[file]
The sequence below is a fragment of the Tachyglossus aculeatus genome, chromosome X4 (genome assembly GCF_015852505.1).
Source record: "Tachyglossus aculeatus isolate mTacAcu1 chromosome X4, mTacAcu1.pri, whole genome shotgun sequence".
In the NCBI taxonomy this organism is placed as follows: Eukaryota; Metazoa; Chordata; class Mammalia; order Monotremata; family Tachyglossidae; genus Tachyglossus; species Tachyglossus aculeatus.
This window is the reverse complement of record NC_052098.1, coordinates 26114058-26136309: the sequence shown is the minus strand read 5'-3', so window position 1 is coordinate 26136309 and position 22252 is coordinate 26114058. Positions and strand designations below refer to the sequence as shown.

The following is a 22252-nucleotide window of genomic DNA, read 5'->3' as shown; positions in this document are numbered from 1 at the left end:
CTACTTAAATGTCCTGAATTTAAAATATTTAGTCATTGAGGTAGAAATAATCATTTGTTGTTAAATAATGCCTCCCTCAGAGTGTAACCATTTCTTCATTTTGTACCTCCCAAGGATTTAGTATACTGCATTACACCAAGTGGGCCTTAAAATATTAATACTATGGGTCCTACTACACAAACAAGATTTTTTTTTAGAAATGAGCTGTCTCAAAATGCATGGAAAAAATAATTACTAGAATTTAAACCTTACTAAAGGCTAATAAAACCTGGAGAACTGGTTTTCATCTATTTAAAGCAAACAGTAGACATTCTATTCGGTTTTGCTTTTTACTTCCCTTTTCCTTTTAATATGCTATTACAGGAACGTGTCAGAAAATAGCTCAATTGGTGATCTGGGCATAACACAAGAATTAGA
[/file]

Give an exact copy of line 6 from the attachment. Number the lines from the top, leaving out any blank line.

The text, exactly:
CTACTTAAATGTCCTGAATTTAAAATATTTAGTCATTGAGGTAGAAATAATCATTTGTTGTTAAATAATGCCTCCCTCAGAGTGTAACCATTTCTTCATTTTGTACCTCCCAAGGATTTAGTATACTGCATTACACCAAGTGGGCCTTAAAATATTAATACTATGGGTCCTACTACACAAACAAGATTTTTTTTTAGAAATGAGCTGTCTCAAAATGCATGGAAAAAATAATTACTAGAATTTAAACCTTACTAAAGGCTAATAAAACCTGGAGAACTGGTTTTCATCTATTTAAAGCAAACAGTAGACATTCTATTCGGTTTTGCTTTTTACTTCCCTTTTCCTTTTAATATGCTATTACAGGAACGTGTCAGAAAATAGCTCAATTGGTGATCTGGGCATAACACAAGAATTAGA